Effects of urban stormwater and iron‐enhanced sand filtration on Daphnia magna and Pimephales promelas
Urban stormwater is an important but incompletely characterized contributor to surface‐water toxicity. The present study used 5 bioassays of 2 model organisms (Daphnia magnaand fathead minnow, Pimephales promelas) to investigate stormwater toxicity and mitigation by full‐scale iron‐enhanced sand filters (IESFs). Stormwater samples were collected from major stormwater conveyances and full‐scale IESFs during 4 seasonal events (winter snowmelt and spring, early summer, and late summer rainfalls) and analyzed for a diverse range of contaminants of emerging concern including pharmaceuticals, personal care products, industrial chemicals, and pesticides. Concurrently, stormwater samples were collected for toxicity testing. Seasonality appeared more influential and consistent than site type for most bioassays. Typically, biological consequences were least in early summer and greatest in late summer and winter. In contrast with the unimproved and occasionally reduced biological outcomes in IESF‐treated and late summer samples, water chemistry indicated that numbers and total concentrations of detected organic chemicals, metals, and nutrients were reduced in late summer and in IESF‐treated stormwater samples. Some potent toxicants showed more specific seasonality (e.g., high concentrations of polycyclic aromatic hydrocarbons and industrial compounds in winter, pesticides in early summer and spring, flame retardants in late summer), which may have influenced outcomes. Potential explanations for insignificant or unexpected stormwater treatment outcomes include confounding effects of complex stormwater matrices, IESF nutrient removal, and, less likely, unmonitored toxicants.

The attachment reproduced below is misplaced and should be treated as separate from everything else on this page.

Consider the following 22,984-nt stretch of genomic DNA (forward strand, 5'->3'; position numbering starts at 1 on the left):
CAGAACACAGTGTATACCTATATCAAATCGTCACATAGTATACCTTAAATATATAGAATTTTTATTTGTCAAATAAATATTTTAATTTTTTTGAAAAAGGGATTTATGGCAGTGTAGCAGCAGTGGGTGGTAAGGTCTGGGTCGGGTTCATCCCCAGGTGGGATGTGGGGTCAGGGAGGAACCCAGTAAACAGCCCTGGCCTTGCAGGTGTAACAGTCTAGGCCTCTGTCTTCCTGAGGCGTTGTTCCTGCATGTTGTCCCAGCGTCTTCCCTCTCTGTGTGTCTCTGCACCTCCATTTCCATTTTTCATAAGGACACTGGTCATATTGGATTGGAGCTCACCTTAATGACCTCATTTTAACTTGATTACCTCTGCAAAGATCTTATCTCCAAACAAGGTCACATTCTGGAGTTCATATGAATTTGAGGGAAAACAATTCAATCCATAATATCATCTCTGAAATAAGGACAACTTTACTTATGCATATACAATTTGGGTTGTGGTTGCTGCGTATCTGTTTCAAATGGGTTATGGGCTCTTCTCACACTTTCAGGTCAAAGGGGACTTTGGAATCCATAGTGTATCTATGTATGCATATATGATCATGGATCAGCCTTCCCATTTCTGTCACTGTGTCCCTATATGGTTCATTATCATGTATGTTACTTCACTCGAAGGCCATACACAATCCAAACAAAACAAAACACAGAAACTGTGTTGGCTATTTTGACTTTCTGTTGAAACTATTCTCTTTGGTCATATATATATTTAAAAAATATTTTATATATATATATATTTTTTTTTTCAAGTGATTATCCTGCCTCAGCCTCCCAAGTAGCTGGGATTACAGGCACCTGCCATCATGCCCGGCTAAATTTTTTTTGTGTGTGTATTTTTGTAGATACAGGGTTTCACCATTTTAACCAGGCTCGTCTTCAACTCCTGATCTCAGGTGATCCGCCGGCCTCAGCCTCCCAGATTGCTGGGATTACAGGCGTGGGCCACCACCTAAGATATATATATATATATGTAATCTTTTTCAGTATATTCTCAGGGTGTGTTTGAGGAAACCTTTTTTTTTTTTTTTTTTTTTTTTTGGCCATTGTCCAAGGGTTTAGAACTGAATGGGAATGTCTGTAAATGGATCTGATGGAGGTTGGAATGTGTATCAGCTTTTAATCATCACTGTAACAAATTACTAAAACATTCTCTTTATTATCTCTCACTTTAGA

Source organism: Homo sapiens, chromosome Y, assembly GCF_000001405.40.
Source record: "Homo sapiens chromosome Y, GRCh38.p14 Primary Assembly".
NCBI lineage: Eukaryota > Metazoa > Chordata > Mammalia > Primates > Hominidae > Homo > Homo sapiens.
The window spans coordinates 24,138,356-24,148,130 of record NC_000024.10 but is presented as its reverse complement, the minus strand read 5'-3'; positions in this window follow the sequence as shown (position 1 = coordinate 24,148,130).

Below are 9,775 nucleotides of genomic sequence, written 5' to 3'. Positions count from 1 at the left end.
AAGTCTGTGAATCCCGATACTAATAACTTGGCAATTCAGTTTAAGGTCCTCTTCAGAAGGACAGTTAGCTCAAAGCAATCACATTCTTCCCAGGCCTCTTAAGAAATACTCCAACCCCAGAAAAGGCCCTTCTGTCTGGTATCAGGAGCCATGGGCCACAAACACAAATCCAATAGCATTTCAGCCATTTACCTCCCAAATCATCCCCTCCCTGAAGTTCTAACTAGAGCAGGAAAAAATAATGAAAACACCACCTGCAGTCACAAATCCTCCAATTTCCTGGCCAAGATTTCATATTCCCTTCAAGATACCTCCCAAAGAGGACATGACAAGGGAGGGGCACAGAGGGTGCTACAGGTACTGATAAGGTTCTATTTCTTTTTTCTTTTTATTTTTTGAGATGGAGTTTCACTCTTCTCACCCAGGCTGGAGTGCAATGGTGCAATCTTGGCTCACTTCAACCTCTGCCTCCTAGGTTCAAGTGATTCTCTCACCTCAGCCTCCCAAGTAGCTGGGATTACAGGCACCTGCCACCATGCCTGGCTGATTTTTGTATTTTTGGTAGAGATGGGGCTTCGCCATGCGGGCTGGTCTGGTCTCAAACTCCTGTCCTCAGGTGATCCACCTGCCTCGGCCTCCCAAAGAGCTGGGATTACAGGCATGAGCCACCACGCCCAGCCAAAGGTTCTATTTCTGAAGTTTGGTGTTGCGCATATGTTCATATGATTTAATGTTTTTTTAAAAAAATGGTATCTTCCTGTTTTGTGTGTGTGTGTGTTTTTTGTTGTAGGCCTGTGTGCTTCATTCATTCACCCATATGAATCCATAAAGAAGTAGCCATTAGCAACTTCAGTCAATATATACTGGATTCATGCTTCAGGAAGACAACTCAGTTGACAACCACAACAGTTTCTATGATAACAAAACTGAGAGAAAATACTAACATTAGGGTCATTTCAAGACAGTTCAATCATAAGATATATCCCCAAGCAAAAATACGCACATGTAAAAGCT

Additional publication details
|Publication Subtype||Journal Article|
|Title||Effects of urban stormwater and iron‐enhanced sand filtration on Daphnia magna and Pimephales promelas|
|Series title||Environmental Toxicology and Chemistry|
|Publisher||Society of Environmental Toxicology and Chemistry|
|Contributing office(s)||Minnesota Water Science Center|